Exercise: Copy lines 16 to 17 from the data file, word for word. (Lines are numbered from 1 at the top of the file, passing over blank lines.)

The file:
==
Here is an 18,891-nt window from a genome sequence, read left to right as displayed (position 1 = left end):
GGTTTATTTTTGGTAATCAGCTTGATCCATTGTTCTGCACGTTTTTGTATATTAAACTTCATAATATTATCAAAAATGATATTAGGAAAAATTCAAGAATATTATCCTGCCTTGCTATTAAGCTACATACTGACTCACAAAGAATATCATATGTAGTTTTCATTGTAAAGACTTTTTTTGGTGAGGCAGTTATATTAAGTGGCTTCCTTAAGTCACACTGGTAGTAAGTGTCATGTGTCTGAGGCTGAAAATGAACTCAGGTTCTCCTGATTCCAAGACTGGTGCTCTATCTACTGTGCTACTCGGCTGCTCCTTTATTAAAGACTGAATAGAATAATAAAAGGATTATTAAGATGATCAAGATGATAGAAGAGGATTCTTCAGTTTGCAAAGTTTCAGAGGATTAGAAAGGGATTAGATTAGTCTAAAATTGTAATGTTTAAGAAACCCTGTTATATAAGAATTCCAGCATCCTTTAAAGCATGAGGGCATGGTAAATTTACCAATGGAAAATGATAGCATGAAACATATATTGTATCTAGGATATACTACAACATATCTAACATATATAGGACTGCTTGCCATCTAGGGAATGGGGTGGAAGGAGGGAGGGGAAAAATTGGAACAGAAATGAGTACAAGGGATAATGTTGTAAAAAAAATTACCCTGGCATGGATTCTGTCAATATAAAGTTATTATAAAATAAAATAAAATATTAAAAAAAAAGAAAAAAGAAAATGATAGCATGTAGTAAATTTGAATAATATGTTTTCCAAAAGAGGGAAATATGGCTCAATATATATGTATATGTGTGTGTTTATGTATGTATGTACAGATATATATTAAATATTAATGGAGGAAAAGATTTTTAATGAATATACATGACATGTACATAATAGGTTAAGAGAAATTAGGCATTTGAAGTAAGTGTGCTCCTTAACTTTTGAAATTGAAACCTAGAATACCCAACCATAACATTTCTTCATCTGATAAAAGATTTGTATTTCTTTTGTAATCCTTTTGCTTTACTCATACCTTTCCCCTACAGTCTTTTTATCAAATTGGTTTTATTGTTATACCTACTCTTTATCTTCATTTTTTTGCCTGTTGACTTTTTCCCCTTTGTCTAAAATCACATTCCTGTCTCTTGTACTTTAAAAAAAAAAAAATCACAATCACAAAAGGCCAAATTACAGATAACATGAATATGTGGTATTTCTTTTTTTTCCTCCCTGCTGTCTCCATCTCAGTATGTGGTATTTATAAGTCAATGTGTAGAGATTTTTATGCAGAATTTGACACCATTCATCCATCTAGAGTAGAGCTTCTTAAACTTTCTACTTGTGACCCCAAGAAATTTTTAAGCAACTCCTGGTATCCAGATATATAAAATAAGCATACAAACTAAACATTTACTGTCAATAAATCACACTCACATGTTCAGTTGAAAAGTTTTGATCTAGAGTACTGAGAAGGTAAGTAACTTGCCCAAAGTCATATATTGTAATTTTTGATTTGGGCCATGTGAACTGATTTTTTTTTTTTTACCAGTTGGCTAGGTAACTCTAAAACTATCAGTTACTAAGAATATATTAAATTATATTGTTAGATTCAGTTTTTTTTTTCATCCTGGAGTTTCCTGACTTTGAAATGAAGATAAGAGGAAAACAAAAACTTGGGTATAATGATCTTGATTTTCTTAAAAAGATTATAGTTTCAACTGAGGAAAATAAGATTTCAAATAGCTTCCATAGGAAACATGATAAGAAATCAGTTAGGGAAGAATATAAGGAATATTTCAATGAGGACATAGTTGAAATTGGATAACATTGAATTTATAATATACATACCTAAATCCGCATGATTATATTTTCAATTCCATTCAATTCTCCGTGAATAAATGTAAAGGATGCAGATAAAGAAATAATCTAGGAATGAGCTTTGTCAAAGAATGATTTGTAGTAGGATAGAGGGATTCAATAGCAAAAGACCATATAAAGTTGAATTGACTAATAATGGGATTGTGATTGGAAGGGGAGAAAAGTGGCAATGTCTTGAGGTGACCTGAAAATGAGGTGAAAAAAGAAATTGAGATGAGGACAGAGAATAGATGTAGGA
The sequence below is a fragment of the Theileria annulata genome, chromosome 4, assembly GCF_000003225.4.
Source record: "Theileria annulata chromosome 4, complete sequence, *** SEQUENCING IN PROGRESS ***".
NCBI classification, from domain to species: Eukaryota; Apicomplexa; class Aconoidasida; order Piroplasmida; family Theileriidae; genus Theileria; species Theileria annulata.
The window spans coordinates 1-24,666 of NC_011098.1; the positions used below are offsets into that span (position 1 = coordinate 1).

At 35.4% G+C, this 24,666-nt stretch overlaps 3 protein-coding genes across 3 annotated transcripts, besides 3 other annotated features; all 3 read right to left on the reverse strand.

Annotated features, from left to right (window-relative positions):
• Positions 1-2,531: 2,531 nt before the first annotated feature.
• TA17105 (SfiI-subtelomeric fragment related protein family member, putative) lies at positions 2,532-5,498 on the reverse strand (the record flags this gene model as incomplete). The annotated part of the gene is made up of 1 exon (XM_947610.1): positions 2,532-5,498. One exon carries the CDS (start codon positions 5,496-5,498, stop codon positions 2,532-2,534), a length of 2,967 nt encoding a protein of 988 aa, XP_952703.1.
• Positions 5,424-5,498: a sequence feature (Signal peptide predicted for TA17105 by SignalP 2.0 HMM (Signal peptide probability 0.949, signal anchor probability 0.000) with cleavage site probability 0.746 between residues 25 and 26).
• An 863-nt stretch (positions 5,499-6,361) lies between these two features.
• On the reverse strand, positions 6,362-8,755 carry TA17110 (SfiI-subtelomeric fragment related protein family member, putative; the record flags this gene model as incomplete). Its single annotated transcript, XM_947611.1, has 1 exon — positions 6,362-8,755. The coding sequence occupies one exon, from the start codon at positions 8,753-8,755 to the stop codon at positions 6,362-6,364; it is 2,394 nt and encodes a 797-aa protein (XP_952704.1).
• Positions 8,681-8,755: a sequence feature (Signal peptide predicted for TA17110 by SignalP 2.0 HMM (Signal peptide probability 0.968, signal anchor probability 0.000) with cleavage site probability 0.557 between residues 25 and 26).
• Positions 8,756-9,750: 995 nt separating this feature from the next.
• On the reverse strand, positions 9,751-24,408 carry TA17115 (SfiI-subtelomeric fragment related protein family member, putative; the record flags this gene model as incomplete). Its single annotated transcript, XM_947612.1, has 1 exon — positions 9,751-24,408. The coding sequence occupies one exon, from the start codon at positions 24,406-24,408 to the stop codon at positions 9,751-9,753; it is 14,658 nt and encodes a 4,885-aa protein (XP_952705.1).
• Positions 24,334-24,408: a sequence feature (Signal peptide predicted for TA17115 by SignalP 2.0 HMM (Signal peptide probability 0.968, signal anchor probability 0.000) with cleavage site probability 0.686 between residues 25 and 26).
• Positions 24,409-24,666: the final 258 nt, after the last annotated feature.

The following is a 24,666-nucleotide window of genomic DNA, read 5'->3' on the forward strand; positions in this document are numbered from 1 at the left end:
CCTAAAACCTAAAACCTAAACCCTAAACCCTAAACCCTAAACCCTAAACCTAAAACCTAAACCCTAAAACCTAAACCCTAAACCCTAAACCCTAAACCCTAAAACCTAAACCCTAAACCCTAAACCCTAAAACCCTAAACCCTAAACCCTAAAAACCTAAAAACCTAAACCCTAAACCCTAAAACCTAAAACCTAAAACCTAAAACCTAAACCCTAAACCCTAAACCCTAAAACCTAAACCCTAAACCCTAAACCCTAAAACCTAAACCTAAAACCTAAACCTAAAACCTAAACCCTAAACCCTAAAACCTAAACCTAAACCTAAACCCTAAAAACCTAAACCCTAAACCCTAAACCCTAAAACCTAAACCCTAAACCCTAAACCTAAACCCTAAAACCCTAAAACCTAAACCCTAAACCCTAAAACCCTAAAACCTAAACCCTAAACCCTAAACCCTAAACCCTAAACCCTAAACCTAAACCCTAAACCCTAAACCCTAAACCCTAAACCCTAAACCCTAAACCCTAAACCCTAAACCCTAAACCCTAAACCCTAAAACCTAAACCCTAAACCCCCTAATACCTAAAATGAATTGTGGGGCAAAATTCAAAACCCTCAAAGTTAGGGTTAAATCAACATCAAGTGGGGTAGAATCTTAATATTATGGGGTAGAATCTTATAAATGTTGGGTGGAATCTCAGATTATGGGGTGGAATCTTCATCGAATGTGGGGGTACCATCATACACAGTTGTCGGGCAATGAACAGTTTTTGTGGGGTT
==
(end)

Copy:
• On the reverse strand, positions 9,751-24,408 carry TA17115 (SfiI-subtelomeric fragment related protein family member, putative; the record flags this gene model as incomplete). Its single annotated transcript, XM_947612.1, has 1 exon — positions 9,751-24,408. The coding sequence occupies one exon, from the start codon at positions 24,406-24,408 to the stop codon at positions 9,751-9,753; it is 14,658 nt and encodes a 4,885-aa protein (XP_952705.1).
• Positions 24,334-24,408: a sequence feature (Signal peptide predicted for TA17115 by SignalP 2.0 HMM (Signal peptide probability 0.968, signal anchor probability 0.000) with cleavage site probability 0.686 between residues 25 and 26).